With the oil still spurting out of a hole a mile under the sea, everyone is looking for Mr. Fixit. One of the front page stories in the NYTimes News of the Week in Review on May 30, 2010 discussed the incessant search for technological answers to all of our problems.

Americans have long had an unswerving belief that technology will save us — it is the cavalry coming over the hill, just as we are about to lose the battle. And yet, as Americans watched scientists struggle to plug the undersea well over the past month, it became apparent that our great belief in technology was perhaps misplaced.

The next day, David Brooks wrote in the same paper:

Everybody is comparing the oil spill to Hurricane Katrina, but the real parallel could be the Iranian hostage crisis. In the late 1970s, the hostage crisis became a symbol of America’s inability to take decisive action in the face of pervasive problems. In the same way, the uncontrolled oil plume could become the objective correlative of the country’s inability to govern itself.

The plume taps into a series of deep anxieties. First, it taps into the anxiety that the people running our major institutions are just not that competent. Second, it feeds into the anxiety that there has been an unhappy marriage between corporations and government officials, which has had the effect of corrupting both. Most important, the plume exposes the country’s core confusion about the role of government.

Anxiety is an emotion that arises when we suspect or know that the problem right in front of us can’t be handled by any of our stock of individual or collective coping strategies. Fear is the ultimate form of anxiety showing up when that knowledge of having no solution at hand pops up very suddenly. We had a chance to think about the Gulf blowout for a few days before it became a bona fide disaster. When we suddenly encounter a bear in a forest, we have nothing in our bag of tricks unless we are a forest ranger. Fear usually leads to a decision to flee physically or metaphorically.
Part of the anxiety comes from the cultural expectation that we should have a solution at hand. That’s the Mr. Fixit mentality that is accentuated by our implicit faith in technology, both in the shape of tools (giant shears or domes) or technically derived institutional processes (investigatory commissions). A few days earlier Brooks wrote another column recognizing the complexity of the Gulf situation. He warned against looking for simple solutions and pointed to a series of failings of both institutions and individuals when faced with complexity. It’s a very good column but one in which Brooks fails to see the very problem he warns against. He concludes with a “solution.”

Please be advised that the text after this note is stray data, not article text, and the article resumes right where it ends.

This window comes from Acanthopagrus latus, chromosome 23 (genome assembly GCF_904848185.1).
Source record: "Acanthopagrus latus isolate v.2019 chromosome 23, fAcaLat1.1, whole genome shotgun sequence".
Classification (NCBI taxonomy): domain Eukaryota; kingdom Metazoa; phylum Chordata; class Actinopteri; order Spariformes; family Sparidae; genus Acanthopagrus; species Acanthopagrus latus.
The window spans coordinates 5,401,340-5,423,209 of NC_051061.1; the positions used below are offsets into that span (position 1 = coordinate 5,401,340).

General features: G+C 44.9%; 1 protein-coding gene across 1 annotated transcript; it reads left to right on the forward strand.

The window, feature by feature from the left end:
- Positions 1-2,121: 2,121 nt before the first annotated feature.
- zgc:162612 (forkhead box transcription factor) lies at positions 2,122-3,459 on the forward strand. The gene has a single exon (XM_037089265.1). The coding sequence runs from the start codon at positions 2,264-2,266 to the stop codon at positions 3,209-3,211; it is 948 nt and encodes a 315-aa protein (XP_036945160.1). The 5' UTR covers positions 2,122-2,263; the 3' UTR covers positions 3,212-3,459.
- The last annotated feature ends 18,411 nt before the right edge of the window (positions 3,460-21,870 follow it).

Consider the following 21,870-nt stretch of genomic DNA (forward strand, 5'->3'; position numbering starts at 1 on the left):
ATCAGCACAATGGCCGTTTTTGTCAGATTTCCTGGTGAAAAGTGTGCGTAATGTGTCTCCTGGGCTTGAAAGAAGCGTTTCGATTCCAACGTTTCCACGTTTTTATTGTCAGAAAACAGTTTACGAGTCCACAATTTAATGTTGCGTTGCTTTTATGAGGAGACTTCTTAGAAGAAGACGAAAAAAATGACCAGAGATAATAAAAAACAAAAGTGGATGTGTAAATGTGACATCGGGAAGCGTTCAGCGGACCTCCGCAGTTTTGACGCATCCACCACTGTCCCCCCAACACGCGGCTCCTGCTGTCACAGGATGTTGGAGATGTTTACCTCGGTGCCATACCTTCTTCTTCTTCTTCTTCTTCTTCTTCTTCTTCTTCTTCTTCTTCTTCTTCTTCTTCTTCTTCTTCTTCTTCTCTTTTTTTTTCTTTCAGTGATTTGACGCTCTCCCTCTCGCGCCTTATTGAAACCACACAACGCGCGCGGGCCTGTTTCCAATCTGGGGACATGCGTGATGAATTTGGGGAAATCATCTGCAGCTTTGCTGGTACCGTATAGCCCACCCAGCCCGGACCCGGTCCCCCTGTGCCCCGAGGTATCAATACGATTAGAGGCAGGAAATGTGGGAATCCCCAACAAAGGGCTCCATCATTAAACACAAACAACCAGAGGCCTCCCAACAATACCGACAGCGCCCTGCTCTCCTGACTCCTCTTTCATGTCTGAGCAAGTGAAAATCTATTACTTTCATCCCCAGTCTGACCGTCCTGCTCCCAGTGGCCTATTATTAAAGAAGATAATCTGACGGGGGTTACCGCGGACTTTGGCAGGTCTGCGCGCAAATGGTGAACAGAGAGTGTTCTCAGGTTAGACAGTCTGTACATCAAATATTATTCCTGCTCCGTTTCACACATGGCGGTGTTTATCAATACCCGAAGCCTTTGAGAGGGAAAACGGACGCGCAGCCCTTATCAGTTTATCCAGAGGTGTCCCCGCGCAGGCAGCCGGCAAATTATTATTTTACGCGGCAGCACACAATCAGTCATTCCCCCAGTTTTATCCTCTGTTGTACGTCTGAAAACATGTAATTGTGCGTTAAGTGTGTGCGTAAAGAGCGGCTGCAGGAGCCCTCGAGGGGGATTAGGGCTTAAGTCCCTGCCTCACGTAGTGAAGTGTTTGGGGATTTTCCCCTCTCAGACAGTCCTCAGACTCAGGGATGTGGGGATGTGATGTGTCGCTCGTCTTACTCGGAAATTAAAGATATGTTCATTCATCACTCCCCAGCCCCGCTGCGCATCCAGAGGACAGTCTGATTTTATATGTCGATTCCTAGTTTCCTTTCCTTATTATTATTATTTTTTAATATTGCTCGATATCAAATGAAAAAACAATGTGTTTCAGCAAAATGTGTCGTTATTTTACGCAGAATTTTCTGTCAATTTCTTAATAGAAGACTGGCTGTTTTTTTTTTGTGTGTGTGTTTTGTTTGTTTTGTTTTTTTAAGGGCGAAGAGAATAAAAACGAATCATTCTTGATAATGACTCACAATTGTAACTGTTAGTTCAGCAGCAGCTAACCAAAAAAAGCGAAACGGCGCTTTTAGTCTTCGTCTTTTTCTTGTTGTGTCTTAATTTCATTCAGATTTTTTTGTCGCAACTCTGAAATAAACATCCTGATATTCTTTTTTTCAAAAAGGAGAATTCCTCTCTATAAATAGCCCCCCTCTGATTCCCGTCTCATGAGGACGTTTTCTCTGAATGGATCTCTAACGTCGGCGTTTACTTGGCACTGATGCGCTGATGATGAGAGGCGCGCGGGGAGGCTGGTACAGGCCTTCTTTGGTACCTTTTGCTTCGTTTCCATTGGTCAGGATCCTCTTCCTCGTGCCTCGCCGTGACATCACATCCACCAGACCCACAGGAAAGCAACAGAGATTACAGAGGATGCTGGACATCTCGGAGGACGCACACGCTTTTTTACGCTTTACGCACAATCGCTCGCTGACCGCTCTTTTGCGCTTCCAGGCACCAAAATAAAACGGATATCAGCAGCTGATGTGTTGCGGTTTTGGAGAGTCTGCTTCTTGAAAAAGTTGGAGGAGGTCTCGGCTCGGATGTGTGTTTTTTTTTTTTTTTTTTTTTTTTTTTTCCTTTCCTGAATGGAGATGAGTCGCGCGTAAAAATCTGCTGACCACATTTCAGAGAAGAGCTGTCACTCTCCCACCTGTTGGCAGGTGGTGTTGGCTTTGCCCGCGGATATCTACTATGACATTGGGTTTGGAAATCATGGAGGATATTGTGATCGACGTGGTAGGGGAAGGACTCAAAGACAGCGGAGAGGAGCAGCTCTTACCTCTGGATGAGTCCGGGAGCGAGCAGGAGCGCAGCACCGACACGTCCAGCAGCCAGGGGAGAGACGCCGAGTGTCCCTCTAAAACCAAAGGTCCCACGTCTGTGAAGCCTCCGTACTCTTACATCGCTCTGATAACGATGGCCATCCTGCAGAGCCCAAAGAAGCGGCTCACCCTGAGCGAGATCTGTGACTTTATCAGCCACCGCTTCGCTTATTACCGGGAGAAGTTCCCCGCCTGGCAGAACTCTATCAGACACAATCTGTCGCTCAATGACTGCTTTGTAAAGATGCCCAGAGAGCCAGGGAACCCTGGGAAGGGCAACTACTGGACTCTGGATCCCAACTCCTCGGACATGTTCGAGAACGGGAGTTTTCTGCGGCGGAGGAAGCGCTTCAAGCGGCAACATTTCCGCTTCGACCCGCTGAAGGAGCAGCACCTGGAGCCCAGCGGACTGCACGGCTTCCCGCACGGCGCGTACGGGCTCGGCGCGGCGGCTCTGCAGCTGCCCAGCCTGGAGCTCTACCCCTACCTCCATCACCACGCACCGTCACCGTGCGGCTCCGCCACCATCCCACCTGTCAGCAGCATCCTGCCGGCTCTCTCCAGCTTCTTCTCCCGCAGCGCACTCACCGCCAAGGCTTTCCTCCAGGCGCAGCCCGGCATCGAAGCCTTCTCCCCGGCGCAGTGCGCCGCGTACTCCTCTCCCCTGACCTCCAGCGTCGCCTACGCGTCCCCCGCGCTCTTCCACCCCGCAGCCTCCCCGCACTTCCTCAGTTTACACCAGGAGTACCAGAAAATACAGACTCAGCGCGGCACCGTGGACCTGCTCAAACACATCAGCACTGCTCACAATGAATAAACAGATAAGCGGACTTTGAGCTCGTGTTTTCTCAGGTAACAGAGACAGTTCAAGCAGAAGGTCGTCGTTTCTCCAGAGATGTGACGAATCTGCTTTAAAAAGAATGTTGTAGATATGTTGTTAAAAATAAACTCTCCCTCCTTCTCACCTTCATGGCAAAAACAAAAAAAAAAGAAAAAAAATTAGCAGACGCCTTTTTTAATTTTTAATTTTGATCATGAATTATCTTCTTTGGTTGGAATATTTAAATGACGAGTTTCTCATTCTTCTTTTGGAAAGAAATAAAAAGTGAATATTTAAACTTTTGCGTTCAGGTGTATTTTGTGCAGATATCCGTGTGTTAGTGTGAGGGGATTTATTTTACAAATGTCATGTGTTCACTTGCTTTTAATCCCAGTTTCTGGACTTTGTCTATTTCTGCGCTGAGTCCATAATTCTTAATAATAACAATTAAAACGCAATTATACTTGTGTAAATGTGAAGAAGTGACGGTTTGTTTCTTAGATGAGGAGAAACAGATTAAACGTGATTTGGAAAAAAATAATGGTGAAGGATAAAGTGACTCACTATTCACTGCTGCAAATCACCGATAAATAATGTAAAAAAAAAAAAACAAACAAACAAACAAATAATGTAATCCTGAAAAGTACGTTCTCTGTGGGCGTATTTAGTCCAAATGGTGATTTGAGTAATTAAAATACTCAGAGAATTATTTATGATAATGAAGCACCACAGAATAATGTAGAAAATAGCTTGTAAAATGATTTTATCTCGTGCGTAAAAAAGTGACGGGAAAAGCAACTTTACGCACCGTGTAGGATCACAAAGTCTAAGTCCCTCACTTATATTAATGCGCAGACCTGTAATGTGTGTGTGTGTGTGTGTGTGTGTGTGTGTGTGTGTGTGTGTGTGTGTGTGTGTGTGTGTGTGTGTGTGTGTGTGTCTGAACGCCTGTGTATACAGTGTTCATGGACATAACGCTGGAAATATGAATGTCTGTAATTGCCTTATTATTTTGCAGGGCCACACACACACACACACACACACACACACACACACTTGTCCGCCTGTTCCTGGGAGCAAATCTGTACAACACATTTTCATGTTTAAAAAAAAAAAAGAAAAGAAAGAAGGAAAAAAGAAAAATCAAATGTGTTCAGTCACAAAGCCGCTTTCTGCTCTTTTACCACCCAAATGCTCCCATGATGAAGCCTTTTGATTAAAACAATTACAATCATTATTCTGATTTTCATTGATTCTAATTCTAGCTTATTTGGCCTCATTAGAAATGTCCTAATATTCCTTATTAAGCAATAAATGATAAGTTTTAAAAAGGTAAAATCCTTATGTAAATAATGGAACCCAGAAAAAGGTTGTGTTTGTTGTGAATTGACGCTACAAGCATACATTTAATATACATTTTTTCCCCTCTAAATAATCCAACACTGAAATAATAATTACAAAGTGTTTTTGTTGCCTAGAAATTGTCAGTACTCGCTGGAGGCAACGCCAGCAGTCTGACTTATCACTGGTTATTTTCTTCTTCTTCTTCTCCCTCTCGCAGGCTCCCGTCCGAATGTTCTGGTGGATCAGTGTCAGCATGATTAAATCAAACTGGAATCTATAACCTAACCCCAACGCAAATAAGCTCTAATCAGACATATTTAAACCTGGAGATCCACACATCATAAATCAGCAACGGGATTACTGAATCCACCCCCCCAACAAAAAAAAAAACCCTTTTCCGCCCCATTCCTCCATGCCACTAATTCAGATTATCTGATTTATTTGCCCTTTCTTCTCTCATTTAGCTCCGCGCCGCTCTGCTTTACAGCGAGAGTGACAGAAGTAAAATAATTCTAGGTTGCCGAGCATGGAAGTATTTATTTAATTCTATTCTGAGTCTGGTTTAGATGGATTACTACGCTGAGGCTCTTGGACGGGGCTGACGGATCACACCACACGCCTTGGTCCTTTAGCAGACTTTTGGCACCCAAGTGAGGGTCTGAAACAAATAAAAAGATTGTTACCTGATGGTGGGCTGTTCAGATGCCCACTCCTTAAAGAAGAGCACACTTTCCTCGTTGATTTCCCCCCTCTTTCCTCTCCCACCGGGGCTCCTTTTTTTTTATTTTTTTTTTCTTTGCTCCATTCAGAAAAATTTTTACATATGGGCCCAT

So it seems important, in the months ahead, to not only focus on mechanical ways to make drilling safer, but also more broadly on helping people deal with potentially catastrophic complexity. There must be ways to improve the choice architecture — to help people guard against risk creep, false security, groupthink, the good-news bias and all the rest.
This isn’t just about oil. It’s a challenge for people living in an imponderably complex technical society.

Improving the “choice architecture” is the wrong response if that means simply making it better. “Better” implies some technical improvement. We must emphatically transform the way we solve problems and make decisions about risky projects by giving up the basic belief that reality can be mastered by analysis and scientific knowledge. Complexity, even Brooks has it wrong, is not the same as complicated. It is a way of holding reality that admits from the start that we cannot “know” how most large socio-economic-technical systems work by invoking expertise and scientific methodologies. Complexity requires more attention be paid to local, experiential learning. Dealing with complexity requires pragmatic, prudent, cautious actions always accompanied by careful monitoring and means for adapting to unforeseen behavior. In some cases involving new, big systems, this may mean not doing anything.
In yet another article, Brooks (who has been remarkably non-partisan through this big mess) commends President Obama for his pragmatism (my choice of word) and acceptance of the primacy of local learning in his education reforms. Unfortunately, political [and business success] is still seen as finding the right Mr. Fixit.

One Reply to “Looking for Mr. Fixit”

  1. John,
    I agree 100%! The other problem with the “Mr. Fix-It” syndrome is that it masks much deeper questions about our place in the world. For example, do we even have the right to unleash our technological prowess on the natural world in the first place? I’ve read very little coverage about the gulf tragedy that addresses this fundamental question.

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